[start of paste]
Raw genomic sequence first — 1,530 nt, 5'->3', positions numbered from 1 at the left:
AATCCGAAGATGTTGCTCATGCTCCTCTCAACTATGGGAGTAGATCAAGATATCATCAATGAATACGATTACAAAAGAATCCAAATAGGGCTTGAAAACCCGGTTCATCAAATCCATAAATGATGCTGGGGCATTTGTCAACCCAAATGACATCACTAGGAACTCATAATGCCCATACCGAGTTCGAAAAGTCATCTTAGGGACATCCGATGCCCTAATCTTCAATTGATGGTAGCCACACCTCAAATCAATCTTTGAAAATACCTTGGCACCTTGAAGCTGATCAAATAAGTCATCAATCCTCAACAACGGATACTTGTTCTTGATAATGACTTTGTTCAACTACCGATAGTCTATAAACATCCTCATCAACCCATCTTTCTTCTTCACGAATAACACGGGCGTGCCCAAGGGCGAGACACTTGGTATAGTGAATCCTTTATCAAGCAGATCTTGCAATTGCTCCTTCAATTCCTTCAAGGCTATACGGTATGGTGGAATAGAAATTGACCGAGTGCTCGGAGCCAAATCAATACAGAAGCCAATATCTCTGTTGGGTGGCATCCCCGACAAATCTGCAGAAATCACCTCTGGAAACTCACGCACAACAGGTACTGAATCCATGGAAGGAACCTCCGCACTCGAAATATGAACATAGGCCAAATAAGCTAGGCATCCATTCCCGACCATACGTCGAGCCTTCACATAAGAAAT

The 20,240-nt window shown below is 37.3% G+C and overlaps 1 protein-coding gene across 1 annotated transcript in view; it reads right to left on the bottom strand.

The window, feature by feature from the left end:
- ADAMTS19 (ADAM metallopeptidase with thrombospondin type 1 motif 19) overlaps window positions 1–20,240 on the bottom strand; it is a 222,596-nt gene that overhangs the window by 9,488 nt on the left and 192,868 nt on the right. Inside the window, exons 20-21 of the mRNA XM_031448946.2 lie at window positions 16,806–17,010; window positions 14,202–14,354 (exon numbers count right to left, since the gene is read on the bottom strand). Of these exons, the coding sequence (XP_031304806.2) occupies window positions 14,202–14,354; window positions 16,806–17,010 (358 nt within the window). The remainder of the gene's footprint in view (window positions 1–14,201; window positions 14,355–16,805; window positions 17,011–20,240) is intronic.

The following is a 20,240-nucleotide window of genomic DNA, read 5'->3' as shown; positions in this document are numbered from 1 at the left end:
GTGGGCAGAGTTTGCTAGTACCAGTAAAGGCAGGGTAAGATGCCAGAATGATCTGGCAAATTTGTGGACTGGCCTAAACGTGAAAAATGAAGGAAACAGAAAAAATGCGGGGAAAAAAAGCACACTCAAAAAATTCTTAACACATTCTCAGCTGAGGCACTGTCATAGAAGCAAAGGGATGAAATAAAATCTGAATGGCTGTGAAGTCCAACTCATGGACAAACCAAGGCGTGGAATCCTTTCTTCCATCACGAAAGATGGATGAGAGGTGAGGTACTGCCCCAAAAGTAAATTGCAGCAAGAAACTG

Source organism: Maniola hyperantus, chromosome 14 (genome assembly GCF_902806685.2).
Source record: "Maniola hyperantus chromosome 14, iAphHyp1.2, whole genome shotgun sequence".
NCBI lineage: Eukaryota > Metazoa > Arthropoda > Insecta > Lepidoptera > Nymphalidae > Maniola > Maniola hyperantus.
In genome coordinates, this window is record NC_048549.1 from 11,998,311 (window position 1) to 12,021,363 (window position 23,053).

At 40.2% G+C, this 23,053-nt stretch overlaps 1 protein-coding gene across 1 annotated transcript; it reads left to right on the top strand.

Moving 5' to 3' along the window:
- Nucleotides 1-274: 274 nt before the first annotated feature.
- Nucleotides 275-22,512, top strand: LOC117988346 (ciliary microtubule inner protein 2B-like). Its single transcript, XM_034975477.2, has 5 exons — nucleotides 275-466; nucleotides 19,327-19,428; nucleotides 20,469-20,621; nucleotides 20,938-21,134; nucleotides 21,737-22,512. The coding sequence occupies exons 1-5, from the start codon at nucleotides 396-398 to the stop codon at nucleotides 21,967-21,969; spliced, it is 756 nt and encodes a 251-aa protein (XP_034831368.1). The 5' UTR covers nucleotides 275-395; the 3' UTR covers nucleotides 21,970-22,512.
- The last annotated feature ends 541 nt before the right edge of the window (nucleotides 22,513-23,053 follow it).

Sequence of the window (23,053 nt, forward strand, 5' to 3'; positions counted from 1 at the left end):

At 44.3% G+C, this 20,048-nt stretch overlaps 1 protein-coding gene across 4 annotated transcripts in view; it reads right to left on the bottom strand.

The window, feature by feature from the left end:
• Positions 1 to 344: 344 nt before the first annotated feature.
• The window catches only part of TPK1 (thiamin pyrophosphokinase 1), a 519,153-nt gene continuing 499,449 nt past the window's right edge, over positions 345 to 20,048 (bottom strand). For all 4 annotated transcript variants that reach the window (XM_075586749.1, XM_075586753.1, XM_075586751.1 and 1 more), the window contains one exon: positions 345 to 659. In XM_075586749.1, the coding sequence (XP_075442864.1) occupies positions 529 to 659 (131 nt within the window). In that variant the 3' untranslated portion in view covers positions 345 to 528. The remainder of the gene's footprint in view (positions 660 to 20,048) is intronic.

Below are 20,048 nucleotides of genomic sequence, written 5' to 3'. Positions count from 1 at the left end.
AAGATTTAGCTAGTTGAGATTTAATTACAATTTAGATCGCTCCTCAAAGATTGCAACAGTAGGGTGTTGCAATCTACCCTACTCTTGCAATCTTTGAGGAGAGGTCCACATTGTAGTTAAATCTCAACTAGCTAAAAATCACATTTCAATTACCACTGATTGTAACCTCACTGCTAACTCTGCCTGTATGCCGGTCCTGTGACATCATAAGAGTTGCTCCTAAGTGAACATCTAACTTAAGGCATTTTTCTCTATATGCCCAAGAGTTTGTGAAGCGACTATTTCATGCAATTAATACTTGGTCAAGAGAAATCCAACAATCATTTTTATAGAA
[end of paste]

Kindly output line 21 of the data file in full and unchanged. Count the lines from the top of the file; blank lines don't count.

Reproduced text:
• The window catches only part of TPK1 (thiamin pyrophosphokinase 1), a 519,153-nt gene continuing 499,449 nt past the window's right edge, over positions 345 to 20,048 (bottom strand). For all 4 annotated transcript variants that reach the window (XM_075586749.1, XM_075586753.1, XM_075586751.1 and 1 more), the window contains one exon: positions 345 to 659. In XM_075586749.1, the coding sequence (XP_075442864.1) occupies positions 529 to 659 (131 nt within the window). In that variant the 3' untranslated portion in view covers positions 345 to 528. The remainder of the gene's footprint in view (positions 660 to 20,048) is intronic.